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IDE = VS7 or 2002

Hi all, I have a really weird problem here. The code doesn't appear to be executing as expected. I'm running this through the debugger and it's performing really strangely.

I have made sure that the Virtual Directory is using ASP.NET 1.0.3705.

The code follows and I explain what the debugger shows me as the execution steps in the comments:

try
{
    objConnection.Open();  // STARTS HERE
    objCommand.ExecuteNonQuery();  // DOES NOT THROW EXCEPTION
    int c = 0;  // THIS LINE IS EXECUTED
}
catch (SqlException sqle)
{

    LogError();  // THIS LINE IS NOT EXECUTED
    throw sqle;  // THIS LINE IS EXECUTED AFTER THE int c = 0; 
                 // sqle IS NULL
                 // EXCEPTION IS NOT CAUGHT AND 
                 // EXECUTION CONTINUES IN FINALLY BLOCK
}
finally
{
    // EXECUTES AS EXPECTED FROM HERE ON OUT,
    // AS THOUGH THE throw sqle; DID NOT HAPPEN.
    if (objConnection.State == ConnectionState.Open) objConnection.Close();
}

Has anyone experienced this strange behaviour before? Any idea how to fix it? I may change the method extensively, but I'd still like to know why this is happening.

I suspect since the sqle is null that is why the throw does not behave as expected. But why did we jump into this code block in the first place?

I have reloaded it several times, saved and rebuilt, and executed with the debugger and watched this behaviour multiple times.

Thank you all for your help!

All the best,

Graham

share|improve this question
    
itsmatt and David, The problem as far as I can tell is with the debugger. I followed David's advice to use Debug.WriteLine(). I had another piece of code that was experiencing similar problems. An exception should have occurred but did not. The debugger looked at the if statement and decided it should run the code within - which should cause an exception. Looking at the WriteLine statements I can see that the code block within the if statement did not actually run. It's a difference between how the debugger thinks the code will execute and how it actually executes. Thanks for your help –  Graham H May 15 '09 at 17:09
    
Nice to hear that. Sounds like the compiled assembly the debugger is looking at is older than the source. You could try deleting your /bin folder and rebuilding the project again. –  VVS May 15 '09 at 17:36

2 Answers 2

up vote 0 down vote accepted

Wait.. your code doesn't throw an exception and you're wondering why it doesn't execute the catch block?

EDIT (referencing your comment):

That sounds really hard to believe. I never heard of a case where the actual exception inside the catch block was null and as you already mentioned did the first line inside the catch block not execute which in my opinion points into the direction that there was no exception at all.

Did you try to check the program flow by using old-fashioned debugging techniques (Debug.WriteLine) and skipping the debugger?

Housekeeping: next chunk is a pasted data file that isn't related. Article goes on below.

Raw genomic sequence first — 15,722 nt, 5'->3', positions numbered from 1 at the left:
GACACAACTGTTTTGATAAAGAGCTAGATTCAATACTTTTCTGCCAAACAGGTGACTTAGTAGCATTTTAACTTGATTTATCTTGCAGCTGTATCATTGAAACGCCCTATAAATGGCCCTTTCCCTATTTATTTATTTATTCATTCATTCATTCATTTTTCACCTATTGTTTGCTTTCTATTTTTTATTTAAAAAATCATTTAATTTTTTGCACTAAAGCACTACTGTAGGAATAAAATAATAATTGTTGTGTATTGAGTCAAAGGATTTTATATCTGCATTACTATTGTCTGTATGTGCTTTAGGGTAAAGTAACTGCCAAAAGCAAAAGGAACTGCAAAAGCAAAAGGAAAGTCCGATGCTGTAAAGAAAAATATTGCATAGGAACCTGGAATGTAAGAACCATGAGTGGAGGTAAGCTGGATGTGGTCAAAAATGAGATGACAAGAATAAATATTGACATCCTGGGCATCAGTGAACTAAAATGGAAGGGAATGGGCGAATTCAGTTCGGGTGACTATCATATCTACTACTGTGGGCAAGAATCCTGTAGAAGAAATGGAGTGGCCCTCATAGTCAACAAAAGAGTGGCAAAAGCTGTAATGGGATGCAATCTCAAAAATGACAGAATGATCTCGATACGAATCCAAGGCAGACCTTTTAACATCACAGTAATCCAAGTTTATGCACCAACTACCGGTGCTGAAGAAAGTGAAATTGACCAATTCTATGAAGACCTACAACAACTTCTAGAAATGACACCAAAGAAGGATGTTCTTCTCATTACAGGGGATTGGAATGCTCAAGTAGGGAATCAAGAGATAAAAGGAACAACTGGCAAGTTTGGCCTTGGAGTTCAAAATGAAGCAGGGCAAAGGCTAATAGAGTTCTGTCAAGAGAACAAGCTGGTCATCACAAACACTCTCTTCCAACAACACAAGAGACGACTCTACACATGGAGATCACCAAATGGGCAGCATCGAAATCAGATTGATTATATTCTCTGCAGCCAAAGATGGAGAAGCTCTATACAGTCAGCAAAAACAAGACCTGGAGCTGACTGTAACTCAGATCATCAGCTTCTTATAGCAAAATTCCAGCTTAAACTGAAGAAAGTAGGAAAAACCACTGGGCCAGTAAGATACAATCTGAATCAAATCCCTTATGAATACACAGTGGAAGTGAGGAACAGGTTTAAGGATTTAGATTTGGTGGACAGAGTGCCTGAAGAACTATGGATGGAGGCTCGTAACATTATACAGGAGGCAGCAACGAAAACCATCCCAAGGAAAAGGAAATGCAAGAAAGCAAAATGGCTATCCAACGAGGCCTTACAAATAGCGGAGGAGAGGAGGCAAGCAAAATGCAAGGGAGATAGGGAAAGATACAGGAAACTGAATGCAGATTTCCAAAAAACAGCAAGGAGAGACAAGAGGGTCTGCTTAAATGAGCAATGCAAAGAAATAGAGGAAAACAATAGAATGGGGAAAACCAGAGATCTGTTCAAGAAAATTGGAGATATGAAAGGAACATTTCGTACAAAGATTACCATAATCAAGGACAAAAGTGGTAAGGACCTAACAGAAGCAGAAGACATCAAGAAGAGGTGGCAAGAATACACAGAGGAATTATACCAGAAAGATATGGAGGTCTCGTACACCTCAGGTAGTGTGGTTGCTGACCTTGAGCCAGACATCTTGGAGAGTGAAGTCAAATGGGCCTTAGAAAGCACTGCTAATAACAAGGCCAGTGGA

My assumption is that you're looking at the wrong place where the exception is thrown.. or there's no exception at all.

share|improve this answer
    
There is a catch that executes even though there is no exception thrown. Within that catch there is a throw [I didn't write this code] and the throw line executes but the exception is null and it is not caught. –  Graham H May 15 '09 at 16:27
    
itsmatt and David, The problem as far as I can tell is with the debugger. I followed David's advice to use Debug.WriteLine(). I had another piece of code that was experiencing similar problems. An exception should have occurred but did not. The debugger looked at the if statement and decided it should run the code within - which should cause an exception. Looking at the WriteLine statements I can see that the code block within the if statement did not actually run. It's a difference between how the debugger thinks the code will execute and how it actually executes. Thanks for your help –  Graham H May 15 '09 at 17:26
    
IIRC, that version of the debugger had issues. It would appear as if you would be executing one line of code, then it would skip lines, or do other strange things. I think it was fixed in later versions. You may be able to straighten it out by clearing out the bin folder and rebuilding. –  Chris Dunaway May 15 '09 at 18:16
    
See my comment on the question. I should have posted it here instead.. –  VVS May 15 '09 at 18:38

Very strange. I'm not sure what's going on with your code, but one thing I saw is the use of:

catch (SqlException sqle)
{

    LogError();  // THIS LINE IS NOT EXECUTED
    throw sqle;  // THIS LINE IS EXECUTED AFTER THE int c = 0; 
                 // sqle IS NULL
                 // EXCEPTION IS NOT CAUGHT AND 
                 // EXECUTION CONTINUES IN FINALLY BLOCK
}

You want to write:

catch (SqlException sqle)
{

    LogError(); 
    throw; 
}

To re-throw the exception.

share|improve this answer
    
The first version isn't wrong at all. You're just killing the stack trace. –  VVS May 15 '09 at 16:39
    
I didn't say that it was wrong, but it would certainly be more useful to see the full stack trace, typically. Thanks for pointing that out. I had neglected to put that in my comment. –  itsmatt May 15 '09 at 16:46

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